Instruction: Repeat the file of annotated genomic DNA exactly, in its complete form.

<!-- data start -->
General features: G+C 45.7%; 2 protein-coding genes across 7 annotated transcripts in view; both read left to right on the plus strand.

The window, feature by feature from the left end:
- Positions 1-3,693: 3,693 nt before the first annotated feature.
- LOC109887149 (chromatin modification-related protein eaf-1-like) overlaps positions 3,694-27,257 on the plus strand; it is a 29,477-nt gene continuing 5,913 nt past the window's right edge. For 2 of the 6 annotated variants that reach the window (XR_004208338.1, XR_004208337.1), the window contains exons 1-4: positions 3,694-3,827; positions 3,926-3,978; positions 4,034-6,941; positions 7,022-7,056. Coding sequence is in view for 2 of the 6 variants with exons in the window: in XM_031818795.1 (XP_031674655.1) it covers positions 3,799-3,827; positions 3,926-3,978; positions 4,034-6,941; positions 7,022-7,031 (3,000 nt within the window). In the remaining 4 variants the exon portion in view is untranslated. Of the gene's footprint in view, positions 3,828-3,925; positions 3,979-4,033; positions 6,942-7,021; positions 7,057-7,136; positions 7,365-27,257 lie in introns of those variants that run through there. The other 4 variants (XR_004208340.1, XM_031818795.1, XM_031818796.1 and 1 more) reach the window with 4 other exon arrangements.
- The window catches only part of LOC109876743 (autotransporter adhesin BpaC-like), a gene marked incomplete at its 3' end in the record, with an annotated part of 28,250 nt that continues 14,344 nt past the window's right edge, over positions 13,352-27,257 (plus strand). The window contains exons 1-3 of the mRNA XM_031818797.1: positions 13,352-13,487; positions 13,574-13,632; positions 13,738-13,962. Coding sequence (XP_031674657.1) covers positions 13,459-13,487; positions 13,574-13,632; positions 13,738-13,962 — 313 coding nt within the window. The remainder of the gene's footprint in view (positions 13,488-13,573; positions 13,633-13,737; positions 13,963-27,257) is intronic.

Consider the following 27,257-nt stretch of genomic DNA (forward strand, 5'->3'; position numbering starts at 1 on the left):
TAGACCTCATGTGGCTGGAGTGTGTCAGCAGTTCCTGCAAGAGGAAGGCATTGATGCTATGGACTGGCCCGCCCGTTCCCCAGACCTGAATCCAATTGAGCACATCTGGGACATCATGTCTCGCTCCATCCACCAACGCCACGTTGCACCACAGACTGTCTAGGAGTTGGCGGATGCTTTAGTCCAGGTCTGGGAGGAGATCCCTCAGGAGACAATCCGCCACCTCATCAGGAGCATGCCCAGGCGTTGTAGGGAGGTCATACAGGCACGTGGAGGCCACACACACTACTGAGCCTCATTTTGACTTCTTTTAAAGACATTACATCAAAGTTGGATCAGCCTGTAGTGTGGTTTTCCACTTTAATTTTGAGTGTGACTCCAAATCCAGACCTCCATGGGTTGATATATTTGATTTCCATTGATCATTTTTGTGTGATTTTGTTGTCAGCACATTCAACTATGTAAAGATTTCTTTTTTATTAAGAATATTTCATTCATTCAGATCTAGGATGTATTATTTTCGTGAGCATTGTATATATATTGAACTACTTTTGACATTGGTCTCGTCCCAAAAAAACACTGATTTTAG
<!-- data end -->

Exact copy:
General features: G+C 45.7%; 2 protein-coding genes across 7 annotated transcripts in view; both read left to right on the plus strand.

The window, feature by feature from the left end:
- Positions 1-3,693: 3,693 nt before the first annotated feature.
- LOC109887149 (chromatin modification-related protein eaf-1-like) overlaps positions 3,694-27,257 on the plus strand; it is a 29,477-nt gene continuing 5,913 nt past the window's right edge. For 2 of the 6 annotated variants that reach the window (XR_004208338.1, XR_004208337.1), the window contains exons 1-4: positions 3,694-3,827; positions 3,926-3,978; positions 4,034-6,941; positions 7,022-7,056. Coding sequence is in view for 2 of the 6 variants with exons in the window: in XM_031818795.1 (XP_031674655.1) it covers positions 3,799-3,827; positions 3,926-3,978; positions 4,034-6,941; positions 7,022-7,031 (3,000 nt within the window). In the remaining 4 variants the exon portion in view is untranslated. Of the gene's footprint in view, positions 3,828-3,925; positions 3,979-4,033; positions 6,942-7,021; positions 7,057-7,136; positions 7,365-27,257 lie in introns of those variants that run through there. The other 4 variants (XR_004208340.1, XM_031818795.1, XM_031818796.1 and 1 more) reach the window with 4 other exon arrangements.
- The window catches only part of LOC109876743 (autotransporter adhesin BpaC-like), a gene marked incomplete at its 3' end in the record, with an annotated part of 28,250 nt that continues 14,344 nt past the window's right edge, over positions 13,352-27,257 (plus strand). The window contains exons 1-3 of the mRNA XM_031818797.1: positions 13,352-13,487; positions 13,574-13,632; positions 13,738-13,962. Coding sequence (XP_031674657.1) covers positions 13,459-13,487; positions 13,574-13,632; positions 13,738-13,962 — 313 coding nt within the window. The remainder of the gene's footprint in view (positions 13,488-13,573; positions 13,633-13,737; positions 13,963-27,257) is intronic.

Consider the following 27,257-nt stretch of genomic DNA (forward strand, 5'->3'; position numbering starts at 1 on the left):
TAGACCTCATGTGGCTGGAGTGTGTCAGCAGTTCCTGCAAGAGGAAGGCATTGATGCTATGGACTGGCCCGCCCGTTCCCCAGACCTGAATCCAATTGAGCACATCTGGGACATCATGTCTCGCTCCATCCACCAACGCCACGTTGCACCACAGACTGTCTAGGAGTTGGCGGATGCTTTAGTCCAGGTCTGGGAGGAGATCCCTCAGGAGACAATCCGCCACCTCATCAGGAGCATGCCCAGGCGTTGTAGGGAGGTCATACAGGCACGTGGAGGCCACACACACTACTGAGCCTCATTTTGACTTCTTTTAAAGACATTACATCAAAGTTGGATCAGCCTGTAGTGTGGTTTTCCACTTTAATTTTGAGTGTGACTCCAAATCCAGACCTCCATGGGTTGATATATTTGATTTCCATTGATCATTTTTGTGTGATTTTGTTGTCAGCACATTCAACTATGTAAAGATTTCTTTTTTATTAAGAATATTTCATTCATTCAGATCTAGGATGTATTATTTTCGTGAGCATTGTATATATATTGAACTACTTTTGACATTGGTCTCGTCCCAAAAAAACACTGATTTTAG